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Fox snake is the common name given to two species of North American rat snakes. Neither is any threat to humans. Unfortunately, due to the striking resemblance to the Massasauga rattlesnake (which shares parts of its geographical range with the fox snake and is slightly venomous), it is killed by many people who mistake it for the Massasauga.

The eastern fox snake (Elaphe gloydi) is uncommon throughout its restricted range in Ontario, Michigan and Ohio where it is found only near Lakes Huron and Erie. The western fox snake (Elaphe vulpina) occurs in the open forests, prairies, and farmlands of western Michigan, Wisconsin, Minnesota, Illinois, and Iowa. Their ranges do not overlap.

Taxonomy Edit

Until recently the eastern and western fox snakes were considered to be subspecies of Elaphe vulpina, with the western fox snake being Elaphe vulpina vulpina and the eastern fox snake Elaphe vulpina gloydi.

Utiger et al. (2002) argued that North American Rat Snakes of the genus Elaphe are a monophyletic group and thus separate from Old World members of the genus. They therefore resurrected the available name Pantherophis Fitzinger for all North American taxa (north of Mexico).[1]

However, much controversy over the taxonomic suggestion surfaced and the International Committee for Zoological Nomenclature has not supported the change. In 2003, Crother et al. rejected the taxonomic change to Pantherophis, preferring to retain the current concept of Elaphe.[2]

File:Elaphe vulpina.jpg

Behavior Edit

Fox snakes are primarily diurnal and terrestrial, rodent feeding snakes. The western fox snake takes a range of suitably sized mammals including mice, rats and even small rabbits while the eastern fox snake specializes on meadow voles and takes other prey much less frequently. Birds and other animals are also occasional prey. Both kill their prey by constriction, though small prey may be eaten without constriction.

Fox snakes, like many other harmless snakes, sometimes mimic rattlesnakes by vibrating their tails. This defensive strategy backfired when humans began persecuting rattlesnakes and, with them, fox snakes. They are generally docile animals but may bite when molested. Their bite feels like very small needle punctures, but do not do any lasting damage. The bite is primarily used for holding purposes.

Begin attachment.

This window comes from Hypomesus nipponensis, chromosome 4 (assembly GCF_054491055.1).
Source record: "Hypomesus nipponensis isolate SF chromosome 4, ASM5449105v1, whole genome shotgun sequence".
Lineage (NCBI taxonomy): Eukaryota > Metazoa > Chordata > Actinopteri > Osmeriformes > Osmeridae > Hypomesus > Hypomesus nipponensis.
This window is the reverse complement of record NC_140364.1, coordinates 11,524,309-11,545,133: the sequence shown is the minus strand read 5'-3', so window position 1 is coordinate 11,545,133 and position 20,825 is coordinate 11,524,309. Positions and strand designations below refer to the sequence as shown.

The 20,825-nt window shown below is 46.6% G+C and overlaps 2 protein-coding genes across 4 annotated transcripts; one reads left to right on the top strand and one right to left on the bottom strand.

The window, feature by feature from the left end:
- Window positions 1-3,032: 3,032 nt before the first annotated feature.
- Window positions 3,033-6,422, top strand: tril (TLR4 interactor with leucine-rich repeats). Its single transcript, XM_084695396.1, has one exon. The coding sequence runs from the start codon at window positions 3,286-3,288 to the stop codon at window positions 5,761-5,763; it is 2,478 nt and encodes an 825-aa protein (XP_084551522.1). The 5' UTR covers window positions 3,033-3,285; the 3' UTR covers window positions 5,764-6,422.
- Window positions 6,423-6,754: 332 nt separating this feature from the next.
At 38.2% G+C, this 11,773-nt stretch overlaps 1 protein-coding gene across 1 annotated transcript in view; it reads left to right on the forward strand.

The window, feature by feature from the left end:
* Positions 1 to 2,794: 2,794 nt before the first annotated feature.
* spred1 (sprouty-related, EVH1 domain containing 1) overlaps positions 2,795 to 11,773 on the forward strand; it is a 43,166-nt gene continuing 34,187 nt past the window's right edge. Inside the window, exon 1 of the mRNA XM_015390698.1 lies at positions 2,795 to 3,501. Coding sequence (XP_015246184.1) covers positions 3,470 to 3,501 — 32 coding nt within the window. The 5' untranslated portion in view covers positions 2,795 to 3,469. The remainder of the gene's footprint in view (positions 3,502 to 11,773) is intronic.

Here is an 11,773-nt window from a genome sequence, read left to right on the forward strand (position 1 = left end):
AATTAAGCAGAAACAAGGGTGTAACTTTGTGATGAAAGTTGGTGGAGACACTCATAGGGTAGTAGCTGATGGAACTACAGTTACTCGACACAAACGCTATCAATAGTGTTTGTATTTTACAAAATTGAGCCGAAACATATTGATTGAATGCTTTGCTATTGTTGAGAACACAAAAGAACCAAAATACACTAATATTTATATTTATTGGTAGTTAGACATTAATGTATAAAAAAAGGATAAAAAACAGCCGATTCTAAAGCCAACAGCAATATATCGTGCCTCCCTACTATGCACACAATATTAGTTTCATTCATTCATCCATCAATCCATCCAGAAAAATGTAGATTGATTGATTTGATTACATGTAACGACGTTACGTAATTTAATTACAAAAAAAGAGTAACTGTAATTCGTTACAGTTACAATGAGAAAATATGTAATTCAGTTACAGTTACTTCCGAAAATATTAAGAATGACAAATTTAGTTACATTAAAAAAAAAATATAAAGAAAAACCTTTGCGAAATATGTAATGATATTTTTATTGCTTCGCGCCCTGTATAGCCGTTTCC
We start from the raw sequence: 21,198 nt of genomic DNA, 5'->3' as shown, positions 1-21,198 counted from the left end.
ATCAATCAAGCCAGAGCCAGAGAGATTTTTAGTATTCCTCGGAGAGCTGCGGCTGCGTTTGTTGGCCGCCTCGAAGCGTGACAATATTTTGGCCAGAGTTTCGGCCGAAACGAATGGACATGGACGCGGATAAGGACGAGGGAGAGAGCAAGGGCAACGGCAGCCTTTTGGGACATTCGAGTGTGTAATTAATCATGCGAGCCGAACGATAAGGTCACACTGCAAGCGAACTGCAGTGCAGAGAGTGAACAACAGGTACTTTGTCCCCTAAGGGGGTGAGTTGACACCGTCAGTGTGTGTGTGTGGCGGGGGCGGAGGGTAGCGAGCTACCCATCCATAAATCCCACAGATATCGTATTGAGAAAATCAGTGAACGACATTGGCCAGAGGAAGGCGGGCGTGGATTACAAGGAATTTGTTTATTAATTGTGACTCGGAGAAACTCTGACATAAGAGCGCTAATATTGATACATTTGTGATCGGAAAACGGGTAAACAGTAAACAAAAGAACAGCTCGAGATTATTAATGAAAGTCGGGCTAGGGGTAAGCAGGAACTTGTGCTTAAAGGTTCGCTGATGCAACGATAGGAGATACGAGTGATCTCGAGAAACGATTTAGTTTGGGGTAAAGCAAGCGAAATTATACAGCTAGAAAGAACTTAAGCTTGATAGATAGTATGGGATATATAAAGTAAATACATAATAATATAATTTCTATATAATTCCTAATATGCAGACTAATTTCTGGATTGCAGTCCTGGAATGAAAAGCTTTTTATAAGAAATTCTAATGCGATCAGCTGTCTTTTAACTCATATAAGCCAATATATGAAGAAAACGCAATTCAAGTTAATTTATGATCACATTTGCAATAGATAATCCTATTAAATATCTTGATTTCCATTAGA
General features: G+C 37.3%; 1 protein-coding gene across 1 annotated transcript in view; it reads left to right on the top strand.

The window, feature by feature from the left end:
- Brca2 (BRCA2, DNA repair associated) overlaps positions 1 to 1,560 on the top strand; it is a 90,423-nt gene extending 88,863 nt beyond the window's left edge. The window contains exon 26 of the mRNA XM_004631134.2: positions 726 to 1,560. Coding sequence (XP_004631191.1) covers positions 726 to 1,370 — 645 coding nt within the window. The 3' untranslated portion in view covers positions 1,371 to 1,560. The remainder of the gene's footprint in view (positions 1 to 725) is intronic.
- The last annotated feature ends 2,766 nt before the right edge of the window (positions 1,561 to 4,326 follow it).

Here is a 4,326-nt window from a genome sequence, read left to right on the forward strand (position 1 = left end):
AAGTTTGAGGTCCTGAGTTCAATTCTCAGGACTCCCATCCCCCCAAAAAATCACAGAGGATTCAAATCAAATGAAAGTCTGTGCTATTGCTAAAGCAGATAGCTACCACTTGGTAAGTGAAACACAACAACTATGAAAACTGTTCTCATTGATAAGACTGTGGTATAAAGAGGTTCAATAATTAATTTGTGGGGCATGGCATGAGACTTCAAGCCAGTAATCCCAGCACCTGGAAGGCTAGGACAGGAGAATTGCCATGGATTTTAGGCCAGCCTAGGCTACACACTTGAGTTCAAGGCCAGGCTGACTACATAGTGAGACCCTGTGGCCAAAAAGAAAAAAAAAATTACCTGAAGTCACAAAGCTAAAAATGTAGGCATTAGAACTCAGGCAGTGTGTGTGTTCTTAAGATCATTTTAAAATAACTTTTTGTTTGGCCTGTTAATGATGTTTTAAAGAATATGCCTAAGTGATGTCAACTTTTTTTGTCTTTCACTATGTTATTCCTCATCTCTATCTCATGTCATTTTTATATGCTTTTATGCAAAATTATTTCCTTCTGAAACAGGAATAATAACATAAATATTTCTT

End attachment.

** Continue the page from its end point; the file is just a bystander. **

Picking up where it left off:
In the winter months fox snakes will hibernate, often congregating with other snakes, even those of other species, in suitable den sites.

Reproduction Edit

Mating occurs in the late spring and early summer months. A clutch averaging 15–20 eggs is laid in mid summer and normally hatches in early fall.

Conservation status Edit

The state of Michigan lists the eastern fox snake as threatened, largely due to habitat loss. In Ontario the eastern fox snake is listed as threatened and protected by the Species at Risk Act (SARA). The extent of their decline is currently the subject of study by biologists at Queen's University. The western fox snake is listed by the state of Missouri as endangered due to prairie loss and wetland drainage.

External links Edit

ReferencesEdit

  1. Elaphe obsoleta at The Center for North American Herpetology. Accessed 20 June 2008.
  2. Crother BI, Boundy J, Campbell JA, De Quieroz K, Frost D, Green DM, Highton R, Iverson JB, McDiarmid RW, Meylan PA, Reeder TW, Seidel ME, Sites Jr JW, Tilley SG, Wake DB. 2003. Scientific and Standard English Names of Amphibians and Reptiles of North America North of Mexico: Update. Herp. Rev. 34: 196-203. PDF at Southeastern Louisiana University. Accessed 11 December 2010.
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